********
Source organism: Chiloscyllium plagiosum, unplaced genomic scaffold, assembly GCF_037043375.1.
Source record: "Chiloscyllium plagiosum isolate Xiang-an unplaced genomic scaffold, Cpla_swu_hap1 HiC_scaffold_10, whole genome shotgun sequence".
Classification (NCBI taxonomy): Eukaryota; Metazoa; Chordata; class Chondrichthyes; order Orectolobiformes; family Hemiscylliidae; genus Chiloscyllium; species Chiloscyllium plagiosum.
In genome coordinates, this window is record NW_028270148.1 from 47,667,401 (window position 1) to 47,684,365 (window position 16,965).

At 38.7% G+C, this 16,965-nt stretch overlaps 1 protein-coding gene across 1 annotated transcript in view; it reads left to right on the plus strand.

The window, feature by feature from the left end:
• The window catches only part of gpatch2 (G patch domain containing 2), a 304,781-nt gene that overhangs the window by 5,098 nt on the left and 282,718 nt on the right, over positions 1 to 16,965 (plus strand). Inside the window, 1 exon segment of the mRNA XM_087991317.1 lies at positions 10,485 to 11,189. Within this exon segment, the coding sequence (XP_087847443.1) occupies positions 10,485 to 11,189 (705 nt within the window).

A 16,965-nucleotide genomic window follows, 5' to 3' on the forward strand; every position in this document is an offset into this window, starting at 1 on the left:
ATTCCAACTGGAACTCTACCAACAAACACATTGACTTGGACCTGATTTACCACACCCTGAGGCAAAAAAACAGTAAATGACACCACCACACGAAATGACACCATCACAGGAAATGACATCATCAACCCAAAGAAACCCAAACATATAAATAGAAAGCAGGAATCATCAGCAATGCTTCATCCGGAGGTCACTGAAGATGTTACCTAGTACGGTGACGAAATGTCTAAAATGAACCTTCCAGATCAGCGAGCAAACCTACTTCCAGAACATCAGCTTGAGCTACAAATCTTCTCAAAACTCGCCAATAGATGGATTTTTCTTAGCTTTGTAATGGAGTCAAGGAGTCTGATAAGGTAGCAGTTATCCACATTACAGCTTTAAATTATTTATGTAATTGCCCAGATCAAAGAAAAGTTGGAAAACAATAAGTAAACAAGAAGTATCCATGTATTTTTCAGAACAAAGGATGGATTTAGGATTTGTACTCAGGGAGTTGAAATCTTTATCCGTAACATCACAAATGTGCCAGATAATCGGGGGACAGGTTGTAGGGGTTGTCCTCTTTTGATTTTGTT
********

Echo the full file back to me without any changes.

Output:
Source organism: Chiloscyllium plagiosum, unplaced genomic scaffold, assembly GCF_037043375.1.
Source record: "Chiloscyllium plagiosum isolate Xiang-an unplaced genomic scaffold, Cpla_swu_hap1 HiC_scaffold_10, whole genome shotgun sequence".
Classification (NCBI taxonomy): Eukaryota; Metazoa; Chordata; class Chondrichthyes; order Orectolobiformes; family Hemiscylliidae; genus Chiloscyllium; species Chiloscyllium plagiosum.
In genome coordinates, this window is record NW_028270148.1 from 47,667,401 (window position 1) to 47,684,365 (window position 16,965).

At 38.7% G+C, this 16,965-nt stretch overlaps 1 protein-coding gene across 1 annotated transcript in view; it reads left to right on the plus strand.

The window, feature by feature from the left end:
• The window catches only part of gpatch2 (G patch domain containing 2), a 304,781-nt gene that overhangs the window by 5,098 nt on the left and 282,718 nt on the right, over positions 1 to 16,965 (plus strand). Inside the window, 1 exon segment of the mRNA XM_087991317.1 lies at positions 10,485 to 11,189. Within this exon segment, the coding sequence (XP_087847443.1) occupies positions 10,485 to 11,189 (705 nt within the window).

A 16,965-nucleotide genomic window follows, 5' to 3' on the forward strand; every position in this document is an offset into this window, starting at 1 on the left:
ATTCCAACTGGAACTCTACCAACAAACACATTGACTTGGACCTGATTTACCACACCCTGAGGCAAAAAAACAGTAAATGACACCACCACACGAAATGACACCATCACAGGAAATGACATCATCAACCCAAAGAAACCCAAACATATAAATAGAAAGCAGGAATCATCAGCAATGCTTCATCCGGAGGTCACTGAAGATGTTACCTAGTACGGTGACGAAATGTCTAAAATGAACCTTCCAGATCAGCGAGCAAACCTACTTCCAGAACATCAGCTTGAGCTACAAATCTTCTCAAAACTCGCCAATAGATGGATTTTTCTTAGCTTTGTAATGGAGTCAAGGAGTCTGATAAGGTAGCAGTTATCCACATTACAGCTTTAAATTATTTATGTAATTGCCCAGATCAAAGAAAAGTTGGAAAACAATAAGTAAACAAGAAGTATCCATGTATTTTTCAGAACAAAGGATGGATTTAGGATTTGTACTCAGGGAGTTGAAATCTTTATCCGTAACATCACAAATGTGCCAGATAATCGGGGGACAGGTTGTAGGGGTTGTCCTCTTTTGATTTTGTT